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Chapter 3:

By sail across the ocean - daily life aboard

"We placed ourselves in the hands of the Lord and his will, whether we should live or die".
(By BÝrge Solem)

Daily life for the steerage passengers onboard an emigrant ship consisted of various routines and duties. When weather permitted, the passengers were usually up on deck. Some were busy cleaning and others with games to pass the time. On the Sjofna in 1852, the women were occupied with cooking, sewing and knitting. Some had to look after the children and care for the sick. The captain usually held Sunday services on deck. On ordinary weekdays, there was often dancing on deck. Activities depended on weather conditions, but music instruments could be put to good use even when the weather was bad. Once a ship came into heavy fog off the coast of Newfoundland, and all the instruments on board were used to make as much sound as possible so as to be heard by other ships.

With many passengers gathered in a limited space, rules regarding conduct were no doubt necessary. These rules set boundaries for daily life on board. On the ship Fædres Minde in 1853, rules were posted in the steerage stating exactly what was permitted and what was not. Some captains were strict while others cared little about what the passengers did. While all types of games and entertainment were allowed and encouraged on some ships, such activities were forbidden on others. The following is an excerpt from a set of rules printed in Drammen:

Ship Rules:

    1. The fire will be lit on the fire place (stove) each morning at 6 o'clock a.m., and every passenger not hindered by sickness or some other valid reason shall get up no later than 7 o'clock a.m.
    2. The fire shall be put out at 8 o'clock p.m. and passengers must be in their bunks by 10 o'clock p.m.
    3. The deck in the passengers' quarters and under the bunks shall be swept each morning before breakfast, and the sweepings be thrown overboard. Once a week the deck in the passengers' quarters shall be scraped.
    4. Each morning before the fire is lit, necessary fuel and water will be distributed to the passengers. This task, and cleaning of the deck and the cabins on deck, will be carried out on a daily basis by a suitable number of men on a rotation basis. This group is also to check the cleanliness of the passengers and adherence to all other regulations.
    5. Lamps will be lit in passengers' quarters after dark and be kept burning until 10 o'clock in the evening.
    6. Tobacco smoking is not permitted below deck, nor is the use of open flame or hay or straw permitted.
    7. All cooking utensils must be washed after use and always be kept clean.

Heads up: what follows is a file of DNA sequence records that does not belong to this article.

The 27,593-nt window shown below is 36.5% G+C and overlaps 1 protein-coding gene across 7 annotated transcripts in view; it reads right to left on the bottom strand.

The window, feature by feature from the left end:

8. All bedding must be taken up on deck once or twice a week and be aired out, and the bunks cleaned each time this is done.
    9. Clothing may not be washed or hung up to dry below deck, but each week, as conditions permit, a day will be determined for general washing.
    10. All passengers who bring spirits or other alcoholic beverages on board are obligated upon embarking the ship to hand over the same for safekeeping. These passengers may receive a reasonable daily portion. Passengers are forbidden to have gunpowder in their possession, and this as well as guns or other weapons brought on board must be placed in safekeeping with ship's officers. These will be returned to passengers at journey's end.
    11. Cards or dice are not allowed on board since these can easily lead to quarrels and disagreements. Passengers should treat each other with courtesy and respect. No quarrelsome or disputatious behavior will be tolerated.
    12. No seaman is allowed on the passenger deck, unless he has received orders to do specific work. Nor is any passenger, under any circumstances whatsoever, allowed in the cabin of a crewmember or the ship's galley. It is not permitted to drill holes, do any cutting, pound nails or do any other kind of damage to the ship's beams, boards or decks.
    13. It is expected of the passengers that they appear on deck each Sunday in clean clothing and that they, as much as circumstances permit, keep the Sabbath.
    14. All manner of games and entertainment are permitted and recommended as contributing to the maintenance of good health during a long journey. Personal cleanliness also contributes a good deal to this and is therefore highly recommended to the passengers.
    15. Passengers must not speak to the man at the helm.
    16. It is taken for granted that every passenger is obligated to obey the orders of the Captain in all respects.


The Transatlantic Crossing -

 -  Chapter 1:   Early Norwegian Emigrants
 -  Chapter 2:   Steerage Passengers - Emigrants Between Decks
 -  Chapter 3:   By sail across the ocean - daily life aboard
 -  Chapter 4:   Children of the ocean - life and death on the Atlantic
 -  Chapter 5:   Sailing ship provisions - Food and drink
 -  Chapter 6:   Sanitary conditions on board - health and sickness on emigrant ships
 -  Chapter 7:   From sail to steam
 -  Chapter 8:   The largest, the fastest and most comfortable ships - by steamship across the ocean
 -  Chapter 9:   The giant express steamers - The transatlantic crossing following 1900

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